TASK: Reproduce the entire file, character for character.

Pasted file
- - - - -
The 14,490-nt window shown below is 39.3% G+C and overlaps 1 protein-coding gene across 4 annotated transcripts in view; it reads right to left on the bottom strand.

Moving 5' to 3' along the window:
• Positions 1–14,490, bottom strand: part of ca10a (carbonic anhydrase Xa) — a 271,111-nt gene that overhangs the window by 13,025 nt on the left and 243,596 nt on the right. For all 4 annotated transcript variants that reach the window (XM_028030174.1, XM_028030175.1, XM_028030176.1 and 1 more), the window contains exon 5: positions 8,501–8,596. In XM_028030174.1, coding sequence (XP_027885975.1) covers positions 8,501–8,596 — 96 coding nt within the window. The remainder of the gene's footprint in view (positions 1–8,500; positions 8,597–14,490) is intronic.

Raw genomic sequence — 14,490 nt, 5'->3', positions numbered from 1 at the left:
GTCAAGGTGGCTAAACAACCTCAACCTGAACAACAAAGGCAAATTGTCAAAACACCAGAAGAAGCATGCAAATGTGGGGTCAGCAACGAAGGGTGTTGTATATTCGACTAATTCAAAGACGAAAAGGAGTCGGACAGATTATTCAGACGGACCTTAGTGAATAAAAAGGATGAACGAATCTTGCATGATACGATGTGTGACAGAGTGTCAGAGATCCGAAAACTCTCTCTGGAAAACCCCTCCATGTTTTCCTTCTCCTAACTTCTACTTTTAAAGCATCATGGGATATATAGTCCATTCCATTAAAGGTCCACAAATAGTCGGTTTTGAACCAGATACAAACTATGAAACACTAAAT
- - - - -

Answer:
The 14,490-nt window shown below is 39.3% G+C and overlaps 1 protein-coding gene across 4 annotated transcripts in view; it reads right to left on the bottom strand.

Moving 5' to 3' along the window:
• Positions 1–14,490, bottom strand: part of ca10a (carbonic anhydrase Xa) — a 271,111-nt gene that overhangs the window by 13,025 nt on the left and 243,596 nt on the right. For all 4 annotated transcript variants that reach the window (XM_028030174.1, XM_028030175.1, XM_028030176.1 and 1 more), the window contains exon 5: positions 8,501–8,596. In XM_028030174.1, coding sequence (XP_027885975.1) covers positions 8,501–8,596 — 96 coding nt within the window. The remainder of the gene's footprint in view (positions 1–8,500; positions 8,597–14,490) is intronic.

Raw genomic sequence — 14,490 nt, 5'->3', positions numbered from 1 at the left:
GTCAAGGTGGCTAAACAACCTCAACCTGAACAACAAAGGCAAATTGTCAAAACACCAGAAGAAGCATGCAAATGTGGGGTCAGCAACGAAGGGTGTTGTATATTCGACTAATTCAAAGACGAAAAGGAGTCGGACAGATTATTCAGACGGACCTTAGTGAATAAAAAGGATGAACGAATCTTGCATGATACGATGTGTGACAGAGTGTCAGAGATCCGAAAACTCTCTCTGGAAAACCCCTCCATGTTTTCCTTCTCCTAACTTCTACTTTTAAAGCATCATGGGATATATAGTCCATTCCATTAAAGGTCCACAAATAGTCGGTTTTGAACCAGATACAAACTATGAAACACTAAAT